Following is a table that illustrates approximate bet spread ratios against numbers of decks and deck penetrations;
Blackjack Spread Requirement Ratios
For blackjack games where 6:5 is offered, multiple the maximum level units by 5 (example, 1 deck blackjack 6:5 would require a bet spread ratio of 1 to 20 and 1 to 25 Units).
Next month we will look at the most important of the three tools for detecting card counting, and that is the correlation of bet size to the suspected blackjack player’s hand decisions (deviations from basic strategy).
Simple game protection tips for baccarat
I recently received this email from a casino executive regarding his introduction of the non-commission EZ Baccarat game into his Las Vegas based casino. Even though the casino offers standard 5% commission baccarat, management felt that they could attract more Californian based Asian business if they offered the baccarat format most common in the Golden State. This executive’s question and my reply are as follows:
Hi Bill, can you email me any new information on EZ Baccarat, and also the Dragon 7 side bet. Also do you have any material on the use of Promos Chips in baccarat? When you come to town next, let’s have diner.
Good to hear from you. I heard you are putting in EZ Baccarat. Be sure the dealers understand the three-card 7 banker rule. I’ve seen casinos where the dealers were pushing both the banker and player bets. Be sure they take the players bets with a three-card 7 banker winner.
This is a great game, but just so you know, the Dragon 7 and Panda 8 can be counted successfully using a modified count system. Please read through the attached material, and if you have any questions, let me know. [Note: If any readers want information on detecting counting of the Dragon 7 side bet, email me and I’ll send the information to you.]
BTW, I know most of the scams that have hit California baccarat games. Here’s what you need to do to protect yourself (in any baccarat game for that matter);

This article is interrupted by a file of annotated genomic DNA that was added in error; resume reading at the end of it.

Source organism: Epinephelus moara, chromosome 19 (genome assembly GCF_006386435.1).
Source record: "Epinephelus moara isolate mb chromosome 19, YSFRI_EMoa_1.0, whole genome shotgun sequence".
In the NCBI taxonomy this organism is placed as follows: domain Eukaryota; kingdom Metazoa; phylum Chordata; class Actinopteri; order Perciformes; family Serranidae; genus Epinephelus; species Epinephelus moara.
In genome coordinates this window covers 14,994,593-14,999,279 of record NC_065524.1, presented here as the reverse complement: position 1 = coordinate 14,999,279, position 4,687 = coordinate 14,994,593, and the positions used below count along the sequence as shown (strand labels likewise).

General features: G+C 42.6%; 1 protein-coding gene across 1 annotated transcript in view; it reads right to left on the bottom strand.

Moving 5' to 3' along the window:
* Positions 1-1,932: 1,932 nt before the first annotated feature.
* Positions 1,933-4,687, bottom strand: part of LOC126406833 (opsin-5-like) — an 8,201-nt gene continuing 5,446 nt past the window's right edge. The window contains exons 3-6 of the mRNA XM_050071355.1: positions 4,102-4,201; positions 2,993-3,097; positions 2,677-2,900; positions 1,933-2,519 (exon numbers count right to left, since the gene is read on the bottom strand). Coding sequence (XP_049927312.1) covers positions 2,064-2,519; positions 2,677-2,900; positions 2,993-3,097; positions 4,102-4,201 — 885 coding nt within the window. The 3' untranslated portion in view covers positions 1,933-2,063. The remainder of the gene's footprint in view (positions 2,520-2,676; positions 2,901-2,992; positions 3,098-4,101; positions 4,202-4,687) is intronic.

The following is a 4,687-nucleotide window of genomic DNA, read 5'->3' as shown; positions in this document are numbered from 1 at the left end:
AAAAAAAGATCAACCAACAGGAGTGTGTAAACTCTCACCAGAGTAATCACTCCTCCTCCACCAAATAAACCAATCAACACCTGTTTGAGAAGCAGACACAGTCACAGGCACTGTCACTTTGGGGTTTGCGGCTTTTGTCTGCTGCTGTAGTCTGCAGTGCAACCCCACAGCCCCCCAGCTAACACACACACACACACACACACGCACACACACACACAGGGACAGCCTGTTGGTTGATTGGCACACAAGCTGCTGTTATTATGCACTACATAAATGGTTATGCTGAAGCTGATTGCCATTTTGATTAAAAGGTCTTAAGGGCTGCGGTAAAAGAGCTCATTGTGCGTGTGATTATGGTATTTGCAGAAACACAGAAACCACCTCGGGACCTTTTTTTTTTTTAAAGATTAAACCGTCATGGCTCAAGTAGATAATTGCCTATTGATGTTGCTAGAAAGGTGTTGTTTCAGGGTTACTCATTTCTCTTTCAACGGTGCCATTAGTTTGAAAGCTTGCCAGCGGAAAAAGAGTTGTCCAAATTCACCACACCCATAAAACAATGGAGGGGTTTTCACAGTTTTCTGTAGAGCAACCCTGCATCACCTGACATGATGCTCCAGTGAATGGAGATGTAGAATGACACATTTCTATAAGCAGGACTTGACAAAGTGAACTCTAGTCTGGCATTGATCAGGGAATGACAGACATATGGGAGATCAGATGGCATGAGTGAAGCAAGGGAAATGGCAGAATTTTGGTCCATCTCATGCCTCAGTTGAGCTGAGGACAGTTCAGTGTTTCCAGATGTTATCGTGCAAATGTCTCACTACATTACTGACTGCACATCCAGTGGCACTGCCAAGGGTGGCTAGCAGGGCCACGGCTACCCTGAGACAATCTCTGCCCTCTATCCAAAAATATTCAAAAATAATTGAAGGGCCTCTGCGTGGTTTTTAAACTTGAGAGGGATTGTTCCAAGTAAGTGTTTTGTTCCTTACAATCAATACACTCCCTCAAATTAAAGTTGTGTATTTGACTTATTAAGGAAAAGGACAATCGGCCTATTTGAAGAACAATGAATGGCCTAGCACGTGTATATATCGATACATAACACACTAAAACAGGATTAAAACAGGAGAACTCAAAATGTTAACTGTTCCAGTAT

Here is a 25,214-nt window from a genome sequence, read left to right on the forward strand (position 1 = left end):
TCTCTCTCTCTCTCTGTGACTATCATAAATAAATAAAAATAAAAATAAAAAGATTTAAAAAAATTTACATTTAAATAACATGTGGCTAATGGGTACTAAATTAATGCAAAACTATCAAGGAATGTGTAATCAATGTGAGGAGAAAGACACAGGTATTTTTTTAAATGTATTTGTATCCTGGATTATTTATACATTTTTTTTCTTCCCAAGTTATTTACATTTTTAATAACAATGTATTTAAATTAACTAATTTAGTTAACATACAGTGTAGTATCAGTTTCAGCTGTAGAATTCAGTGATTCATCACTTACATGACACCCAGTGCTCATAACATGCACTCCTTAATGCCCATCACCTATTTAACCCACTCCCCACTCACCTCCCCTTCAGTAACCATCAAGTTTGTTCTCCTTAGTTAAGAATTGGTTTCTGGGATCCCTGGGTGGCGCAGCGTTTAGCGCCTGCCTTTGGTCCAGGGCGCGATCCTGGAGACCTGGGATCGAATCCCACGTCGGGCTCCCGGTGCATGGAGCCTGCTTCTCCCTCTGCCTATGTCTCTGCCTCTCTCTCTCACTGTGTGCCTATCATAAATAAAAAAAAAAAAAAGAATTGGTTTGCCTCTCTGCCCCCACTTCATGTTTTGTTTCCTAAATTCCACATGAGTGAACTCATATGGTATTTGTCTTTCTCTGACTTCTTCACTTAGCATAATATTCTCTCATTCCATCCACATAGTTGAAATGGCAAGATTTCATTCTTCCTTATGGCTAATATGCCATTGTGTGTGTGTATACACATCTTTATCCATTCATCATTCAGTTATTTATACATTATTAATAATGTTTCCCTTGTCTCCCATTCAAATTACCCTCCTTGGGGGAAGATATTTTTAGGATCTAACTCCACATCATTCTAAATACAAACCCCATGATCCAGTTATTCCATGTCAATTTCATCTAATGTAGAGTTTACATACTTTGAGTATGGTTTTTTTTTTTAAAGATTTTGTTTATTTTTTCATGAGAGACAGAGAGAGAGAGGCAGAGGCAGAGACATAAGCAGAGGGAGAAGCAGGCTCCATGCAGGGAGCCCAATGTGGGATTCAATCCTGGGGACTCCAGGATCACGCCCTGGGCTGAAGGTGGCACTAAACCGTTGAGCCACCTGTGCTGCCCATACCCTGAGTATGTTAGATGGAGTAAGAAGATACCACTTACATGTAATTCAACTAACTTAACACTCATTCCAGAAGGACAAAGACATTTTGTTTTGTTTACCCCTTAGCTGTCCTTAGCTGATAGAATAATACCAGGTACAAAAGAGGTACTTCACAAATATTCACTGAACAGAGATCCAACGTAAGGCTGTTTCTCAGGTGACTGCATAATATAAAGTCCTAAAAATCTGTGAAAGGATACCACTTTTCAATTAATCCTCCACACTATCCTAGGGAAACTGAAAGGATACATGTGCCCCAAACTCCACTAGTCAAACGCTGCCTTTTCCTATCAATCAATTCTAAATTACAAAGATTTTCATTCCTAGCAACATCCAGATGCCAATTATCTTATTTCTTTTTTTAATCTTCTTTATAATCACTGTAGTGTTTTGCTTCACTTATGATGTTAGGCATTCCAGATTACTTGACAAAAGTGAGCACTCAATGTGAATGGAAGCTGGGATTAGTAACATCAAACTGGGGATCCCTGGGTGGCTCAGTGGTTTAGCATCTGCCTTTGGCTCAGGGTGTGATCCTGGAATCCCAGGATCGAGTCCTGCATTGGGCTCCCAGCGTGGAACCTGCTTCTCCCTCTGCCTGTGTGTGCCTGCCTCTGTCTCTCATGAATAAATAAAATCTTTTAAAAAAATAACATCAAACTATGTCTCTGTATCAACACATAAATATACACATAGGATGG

- Do not use the ribbon spread for inserting the shuffle point indicator card. Have the dealers insert the shuffle point cards approximately 20 cards from the back. Prevents back card location play.
- When presenting the decks to be cut, always have the dealer present the cards with his right hand regardless where the customer cutting the cards is sitting. This prevents camera-up-the-sleeve scam.
- If possible, use an MD shuffling machine on the game. There are a number of card sequencing cheating moves that can be done by the dealer. Lately, it’s been the camera in the dealer’s shirt or vest.
- If you use a squeeze baccarat game, be sure to use an Intelligent shoe. There are a couple of good switch teams working in California (and North America).
- Don’t let any of the customers dictate changes in procedure. Think the Ivey edge sort play.
- Be careful of California junket reps who insist on giving their players promotional chips. Know the cost before agreeing to any promotions of this nature.
- If it looks like marketing wants to start a “rolling chip/dead chip” program, let me know because I just put out some information on the mathematics and short comings of that program.
Rolling chip programs are, in actuality, a different form of player rating system; however a number of junket reps in California are insisting on a rolling chip program, so they can put money into their own pockets. Imagine that! Many of the junket reps out of the LA area are bandits. Count on it.
I’m always available to answer your questions. If you have any questions on gaming; don’t hesitate in contacting me through email. I answer close to a half dozen email on gaming every day firstname.lastname@example.org.
Cheers and good luck.
Bill Zender and Associates